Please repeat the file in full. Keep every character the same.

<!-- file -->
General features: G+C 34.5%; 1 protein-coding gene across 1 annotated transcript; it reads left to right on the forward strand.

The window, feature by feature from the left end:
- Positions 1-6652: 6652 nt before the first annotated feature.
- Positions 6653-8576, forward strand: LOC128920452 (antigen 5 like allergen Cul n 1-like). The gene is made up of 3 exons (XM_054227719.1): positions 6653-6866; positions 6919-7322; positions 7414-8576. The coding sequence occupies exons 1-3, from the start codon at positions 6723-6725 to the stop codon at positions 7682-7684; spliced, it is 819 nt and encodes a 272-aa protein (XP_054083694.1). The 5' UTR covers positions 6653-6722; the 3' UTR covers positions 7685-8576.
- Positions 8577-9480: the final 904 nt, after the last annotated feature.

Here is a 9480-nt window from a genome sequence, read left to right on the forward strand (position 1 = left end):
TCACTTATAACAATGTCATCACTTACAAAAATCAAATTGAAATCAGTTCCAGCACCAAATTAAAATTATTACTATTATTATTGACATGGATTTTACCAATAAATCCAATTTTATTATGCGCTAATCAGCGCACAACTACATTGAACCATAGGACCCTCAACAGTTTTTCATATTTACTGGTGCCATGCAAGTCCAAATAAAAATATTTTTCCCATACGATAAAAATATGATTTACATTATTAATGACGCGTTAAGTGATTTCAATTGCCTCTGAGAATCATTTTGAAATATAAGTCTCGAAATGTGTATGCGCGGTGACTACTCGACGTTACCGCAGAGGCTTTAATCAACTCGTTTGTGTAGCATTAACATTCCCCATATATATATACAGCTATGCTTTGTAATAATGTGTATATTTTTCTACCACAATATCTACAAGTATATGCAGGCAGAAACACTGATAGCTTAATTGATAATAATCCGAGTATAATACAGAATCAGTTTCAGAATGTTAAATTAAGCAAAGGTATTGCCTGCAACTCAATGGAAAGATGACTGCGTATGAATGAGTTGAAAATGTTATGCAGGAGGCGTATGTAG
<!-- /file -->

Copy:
General features: G+C 34.5%; 1 protein-coding gene across 1 annotated transcript; it reads left to right on the forward strand.

The window, feature by feature from the left end:
- Positions 1-6652: 6652 nt before the first annotated feature.
- Positions 6653-8576, forward strand: LOC128920452 (antigen 5 like allergen Cul n 1-like). The gene is made up of 3 exons (XM_054227719.1): positions 6653-6866; positions 6919-7322; positions 7414-8576. The coding sequence occupies exons 1-3, from the start codon at positions 6723-6725 to the stop codon at positions 7682-7684; spliced, it is 819 nt and encodes a 272-aa protein (XP_054083694.1). The 5' UTR covers positions 6653-6722; the 3' UTR covers positions 7685-8576.
- Positions 8577-9480: the final 904 nt, after the last annotated feature.

Here is a 9480-nt window from a genome sequence, read left to right on the forward strand (position 1 = left end):
TCACTTATAACAATGTCATCACTTACAAAAATCAAATTGAAATCAGTTCCAGCACCAAATTAAAATTATTACTATTATTATTGACATGGATTTTACCAATAAATCCAATTTTATTATGCGCTAATCAGCGCACAACTACATTGAACCATAGGACCCTCAACAGTTTTTCATATTTACTGGTGCCATGCAAGTCCAAATAAAAATATTTTTCCCATACGATAAAAATATGATTTACATTATTAATGACGCGTTAAGTGATTTCAATTGCCTCTGAGAATCATTTTGAAATATAAGTCTCGAAATGTGTATGCGCGGTGACTACTCGACGTTACCGCAGAGGCTTTAATCAACTCGTTTGTGTAGCATTAACATTCCCCATATATATATACAGCTATGCTTTGTAATAATGTGTATATTTTTCTACCACAATATCTACAAGTATATGCAGGCAGAAACACTGATAGCTTAATTGATAATAATCCGAGTATAATACAGAATCAGTTTCAGAATGTTAAATTAAGCAAAGGTATTGCCTGCAACTCAATGGAAAGATGACTGCGTATGAATGAGTTGAAAATGTTATGCAGGAGGCGTATGTAG